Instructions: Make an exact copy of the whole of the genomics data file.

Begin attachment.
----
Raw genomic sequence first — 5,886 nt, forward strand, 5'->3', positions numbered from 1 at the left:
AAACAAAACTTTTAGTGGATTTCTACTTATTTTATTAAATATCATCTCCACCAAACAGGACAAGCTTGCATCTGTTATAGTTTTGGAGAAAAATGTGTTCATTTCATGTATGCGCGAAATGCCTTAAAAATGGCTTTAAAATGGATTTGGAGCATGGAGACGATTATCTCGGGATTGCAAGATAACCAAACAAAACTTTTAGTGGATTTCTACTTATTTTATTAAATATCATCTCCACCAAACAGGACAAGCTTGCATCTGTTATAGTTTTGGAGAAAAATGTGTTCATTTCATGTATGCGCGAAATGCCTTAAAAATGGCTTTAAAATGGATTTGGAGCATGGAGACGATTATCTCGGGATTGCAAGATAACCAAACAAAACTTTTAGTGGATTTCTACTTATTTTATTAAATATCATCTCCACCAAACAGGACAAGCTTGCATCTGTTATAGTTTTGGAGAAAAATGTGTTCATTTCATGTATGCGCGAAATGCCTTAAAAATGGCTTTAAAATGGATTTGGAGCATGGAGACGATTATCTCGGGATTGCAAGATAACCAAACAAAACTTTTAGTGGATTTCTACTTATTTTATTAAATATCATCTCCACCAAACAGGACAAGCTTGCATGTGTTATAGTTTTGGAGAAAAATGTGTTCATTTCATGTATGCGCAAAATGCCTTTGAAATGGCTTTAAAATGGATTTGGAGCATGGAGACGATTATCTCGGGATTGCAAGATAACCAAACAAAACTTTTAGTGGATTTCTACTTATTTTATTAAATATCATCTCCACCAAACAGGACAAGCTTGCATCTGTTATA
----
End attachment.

Raw genomic sequence first — 5,886 nt, forward strand, 5'->3', positions numbered from 1 at the left:
AAACAAAACTTTTAGTGGATTTCTACTTATTTTATTAAATATCATCTCCACCAAACAGGACAAGCTTGCATCTGTTATAGTTTTGGAGAAAAATGTGTTCATTTCATGTATGCGCGAAATGCCTTAAAAATGGCTTTAAAATGGATTTGGAGCATGGAGACGATTATCTCGGGATTGCAAGATAACCAAACAAAACTTTTAGTGGATTTCTACTTATTTTATTAAATATCATCTCCACCAAACAGGACAAGCTTGCATCTGTTATAGTTTTGGAGAAAAATGTGTTCATTTCATGTATGCGCGAAATGCCTTAAAAATGGCTTTAAAATGGATTTGGAGCATGGAGACGATTATCTCGGGATTGCAAGATAACCAAACAAAACTTTTAGTGGATTTCTACTTATTTTATTAAATATCATCTCCACCAAACAGGACAAGCTTGCATCTGTTATAGTTTTGGAGAAAAATGTGTTCATTTCATGTATGCGCGAAATGCCTTAAAAATGGCTTTAAAATGGATTTGGAGCATGGAGACGATTATCTCGGGATTGCAAGATAACCAAACAAAACTTTTAGTGGATTTCTACTTATTTTATTAAATATCATCTCCACCAAACAGGACAAGCTTGCATGTGTTATAGTTTTGGAGAAAAATGTGTTCATTTCATGTATGCGCAAAATGCCTTTGAAATGGCTTTAAAATGGATTTGGAGCATGGAGACGATTATCTCGGGATTGCAAGATAACCAAACAAAACTTTTAGTGGATTTCTACTTATTTTATTAAATATCATCTCCACCAAACAGGACAAGCTTGCATCTGTTATA